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Introducing Cache Reserve: massively extending Cloudflare’s cache

Introducing Cache Reserve: massively extending Cloudflare’s cache

One hundred percent. 100%. One-zero-zero. That’s the cache ratio we’re all chasing. Having a high cache ratio means that more of a website’s content is served from a Cloudflare data center close to where a visitor is requesting the website. Serving content from Cloudflare’s cache means it loads faster for visitors, saves website operators money on egress fees from origins, and provides multiple layers of resiliency and protection to make sure that content is always available to be served.

Today, I’m delighted to announce a massive extension of the benefits of caching with Cache Reserve: a new way to persistently serve all static content from Cloudflare’s global cache. By using Cache Reserve, customers can see higher cache hit ratios and lower egress bills.

Why is getting a 100% cache ratio difficult?

Every second, Cloudflare serves tens-of-millions of requests from our cache which equates to multiple terabytes-per-second of cached data being delivered to website visitors around the world. With this massive scale, we must ensure that the most requested content is cached in the areas where it is most popular. Otherwise, visitors might wait too long for content to be delivered from farther away and our network would be running inefficiently. If cache storage in a certain region is full, our network avoids imposing these inefficiencies on our customers by evicting less-popular content from the data center and replacing it with more-requested content.

This works well for the majority of use cases, but all customers have long tail content that is rarely requested and may be evicted from cache. This can be a cause of concern for customers, as this unpopular content can be a major cost driver if it is evicted repeatedly and needs to be served from an origin. This concern can be especially significant for customers with massive content libraries. So how can we make sure to keep this less popular content in cache to shield the customer from origin egress?

Cache Reserve removes customer content from this popularity contest and ensures that even if the specific content hasn’t been requested in months, it can still be served from Cloudflare’s cache – avoiding the need to pull it from the origin and saving the customer money on egress. Cache Reserve helps get customers closer to that 100% cache ratio and helps serve all of their content from our global CDN, forever.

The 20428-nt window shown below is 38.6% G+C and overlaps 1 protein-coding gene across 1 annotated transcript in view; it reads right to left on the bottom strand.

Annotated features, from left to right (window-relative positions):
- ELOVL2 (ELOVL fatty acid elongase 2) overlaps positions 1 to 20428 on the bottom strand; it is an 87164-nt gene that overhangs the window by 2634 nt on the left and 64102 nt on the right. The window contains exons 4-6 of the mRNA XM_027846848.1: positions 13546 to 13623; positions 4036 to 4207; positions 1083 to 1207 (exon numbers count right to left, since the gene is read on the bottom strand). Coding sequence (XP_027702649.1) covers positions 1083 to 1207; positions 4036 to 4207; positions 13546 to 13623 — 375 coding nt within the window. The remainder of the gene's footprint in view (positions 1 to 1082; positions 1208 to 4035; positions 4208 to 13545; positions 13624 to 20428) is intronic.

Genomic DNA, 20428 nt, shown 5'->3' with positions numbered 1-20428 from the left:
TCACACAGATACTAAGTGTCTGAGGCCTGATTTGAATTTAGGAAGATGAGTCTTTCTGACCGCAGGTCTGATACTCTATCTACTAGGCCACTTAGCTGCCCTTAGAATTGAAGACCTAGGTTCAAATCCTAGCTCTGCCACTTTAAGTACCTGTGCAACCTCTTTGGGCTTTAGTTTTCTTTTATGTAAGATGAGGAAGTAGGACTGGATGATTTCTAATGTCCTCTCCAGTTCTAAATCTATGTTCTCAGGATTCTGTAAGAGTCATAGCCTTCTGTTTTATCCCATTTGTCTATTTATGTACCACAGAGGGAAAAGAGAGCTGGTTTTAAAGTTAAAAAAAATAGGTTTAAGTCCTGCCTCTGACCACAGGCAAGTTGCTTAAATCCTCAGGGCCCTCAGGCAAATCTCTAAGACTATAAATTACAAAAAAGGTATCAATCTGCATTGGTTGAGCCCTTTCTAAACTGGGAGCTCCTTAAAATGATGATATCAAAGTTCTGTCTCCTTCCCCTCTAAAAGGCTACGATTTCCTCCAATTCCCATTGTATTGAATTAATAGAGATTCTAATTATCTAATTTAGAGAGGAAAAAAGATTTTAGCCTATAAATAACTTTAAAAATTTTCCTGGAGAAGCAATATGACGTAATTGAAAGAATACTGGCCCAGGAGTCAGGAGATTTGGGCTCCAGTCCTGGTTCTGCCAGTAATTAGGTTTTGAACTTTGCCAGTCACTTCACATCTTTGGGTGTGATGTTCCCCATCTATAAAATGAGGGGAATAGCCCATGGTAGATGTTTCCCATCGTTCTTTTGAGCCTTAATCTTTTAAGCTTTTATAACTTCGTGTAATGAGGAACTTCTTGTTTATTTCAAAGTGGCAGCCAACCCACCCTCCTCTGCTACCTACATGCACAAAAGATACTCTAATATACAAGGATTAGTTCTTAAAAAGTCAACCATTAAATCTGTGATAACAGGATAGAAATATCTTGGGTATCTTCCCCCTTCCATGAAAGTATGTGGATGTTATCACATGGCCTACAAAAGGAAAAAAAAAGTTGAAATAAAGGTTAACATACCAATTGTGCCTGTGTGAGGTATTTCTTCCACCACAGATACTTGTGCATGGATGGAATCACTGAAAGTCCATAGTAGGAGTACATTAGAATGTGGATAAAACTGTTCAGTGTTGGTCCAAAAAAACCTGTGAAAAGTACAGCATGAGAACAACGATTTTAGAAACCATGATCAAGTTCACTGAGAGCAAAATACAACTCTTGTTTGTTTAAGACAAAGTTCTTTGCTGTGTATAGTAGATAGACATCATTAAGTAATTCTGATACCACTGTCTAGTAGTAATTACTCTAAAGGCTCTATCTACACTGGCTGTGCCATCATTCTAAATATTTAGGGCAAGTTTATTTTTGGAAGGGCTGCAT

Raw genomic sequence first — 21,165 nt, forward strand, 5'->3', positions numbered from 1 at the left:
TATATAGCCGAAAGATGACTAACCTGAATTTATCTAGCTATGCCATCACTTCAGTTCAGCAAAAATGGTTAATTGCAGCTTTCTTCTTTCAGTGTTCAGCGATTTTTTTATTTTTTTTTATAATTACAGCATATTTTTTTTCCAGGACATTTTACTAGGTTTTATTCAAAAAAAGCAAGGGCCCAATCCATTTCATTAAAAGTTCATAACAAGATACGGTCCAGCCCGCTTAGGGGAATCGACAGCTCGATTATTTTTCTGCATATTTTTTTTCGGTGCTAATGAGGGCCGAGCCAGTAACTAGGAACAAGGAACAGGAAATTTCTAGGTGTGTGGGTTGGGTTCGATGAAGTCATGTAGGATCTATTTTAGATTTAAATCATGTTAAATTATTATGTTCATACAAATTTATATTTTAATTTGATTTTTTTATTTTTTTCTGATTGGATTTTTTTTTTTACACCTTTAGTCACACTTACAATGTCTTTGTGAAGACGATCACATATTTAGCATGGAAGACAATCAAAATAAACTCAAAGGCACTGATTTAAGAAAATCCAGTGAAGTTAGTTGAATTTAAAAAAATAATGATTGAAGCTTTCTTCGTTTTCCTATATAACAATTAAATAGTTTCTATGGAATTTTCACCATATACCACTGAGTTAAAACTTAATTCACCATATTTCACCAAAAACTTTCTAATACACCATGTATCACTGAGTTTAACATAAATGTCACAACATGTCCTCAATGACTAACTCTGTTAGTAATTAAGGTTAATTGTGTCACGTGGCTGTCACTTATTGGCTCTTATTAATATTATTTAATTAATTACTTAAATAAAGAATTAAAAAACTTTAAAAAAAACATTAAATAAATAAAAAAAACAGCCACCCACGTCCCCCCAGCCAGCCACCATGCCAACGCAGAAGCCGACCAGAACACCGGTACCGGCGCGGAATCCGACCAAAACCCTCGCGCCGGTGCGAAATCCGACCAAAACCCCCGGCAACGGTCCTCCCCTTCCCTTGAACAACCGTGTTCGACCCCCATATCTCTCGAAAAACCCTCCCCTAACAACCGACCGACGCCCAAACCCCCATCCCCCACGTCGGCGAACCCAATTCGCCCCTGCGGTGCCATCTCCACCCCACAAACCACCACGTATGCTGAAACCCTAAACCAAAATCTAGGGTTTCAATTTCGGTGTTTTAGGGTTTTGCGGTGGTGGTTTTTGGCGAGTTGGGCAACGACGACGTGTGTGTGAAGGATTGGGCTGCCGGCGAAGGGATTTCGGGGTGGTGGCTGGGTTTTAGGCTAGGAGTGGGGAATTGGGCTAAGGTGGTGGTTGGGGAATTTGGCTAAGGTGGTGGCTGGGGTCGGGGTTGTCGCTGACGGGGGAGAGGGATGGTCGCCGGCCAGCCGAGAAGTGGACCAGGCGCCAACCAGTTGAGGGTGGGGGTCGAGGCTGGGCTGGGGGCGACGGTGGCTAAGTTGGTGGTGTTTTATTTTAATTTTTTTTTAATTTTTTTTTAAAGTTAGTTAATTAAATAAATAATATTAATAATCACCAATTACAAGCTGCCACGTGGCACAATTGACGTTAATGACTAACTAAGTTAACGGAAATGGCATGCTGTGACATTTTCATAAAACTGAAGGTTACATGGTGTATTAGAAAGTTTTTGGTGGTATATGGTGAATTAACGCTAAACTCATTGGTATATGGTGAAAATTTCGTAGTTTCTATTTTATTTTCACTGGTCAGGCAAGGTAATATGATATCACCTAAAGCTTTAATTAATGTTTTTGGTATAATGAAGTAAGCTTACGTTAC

Why is cache eviction needed?

Most content served from our cache starts its journey from an origin server – where content is hosted. In order to be admitted to Cloudflare’s cache the content sent from the origin must meet certain eligibility criteria that ensures it can be reused to respond to other requests for a website (content that doesn’t change based on who is visiting the site).

After content is admitted to cache, the next question to consider is how long it should remain in cache. Since cache ratios are calculated by taking the number of requests for content and identifying the portion that are answered from a cache server instead of an origin server, ensuring content remains cached in an area it is highly requested is paramount to achieving a high cache ratio.

Some CDNs use a pay-to-play model that allows customers to pay more money to ensure content is cached in certain areas for some length of time. At Cloudflare, we don’t charge customers based on where or for how long something is cached. This means that we have to use signals other than a customer’s willingness to pay to make sure that the right content is cached for the right amount of time and in the right areas.

Where to cache a piece of content is pretty straightforward (where it’s being requested), how long content should remain in cache can be highly variable.

Beyond headers like cache-control or cdn-cache-control, which help determine how long a customer wants something to be served from cache, the other element that CDNs must consider is whether they need to evict content early to optimize storage of more popular assets. We do eviction based on an algorithm called “least recently used” or LRU. This means that the least-requested content can be evicted from cache first to make space for more popular content when storage space is full.

This caching strategy requires keeping track of a lot of information about when requests come in and constantly updating the cache to make sure that the hottest content is kept in cache and the least popular content is evicted. This works well and is fair for the wide-array of customers our CDN supports.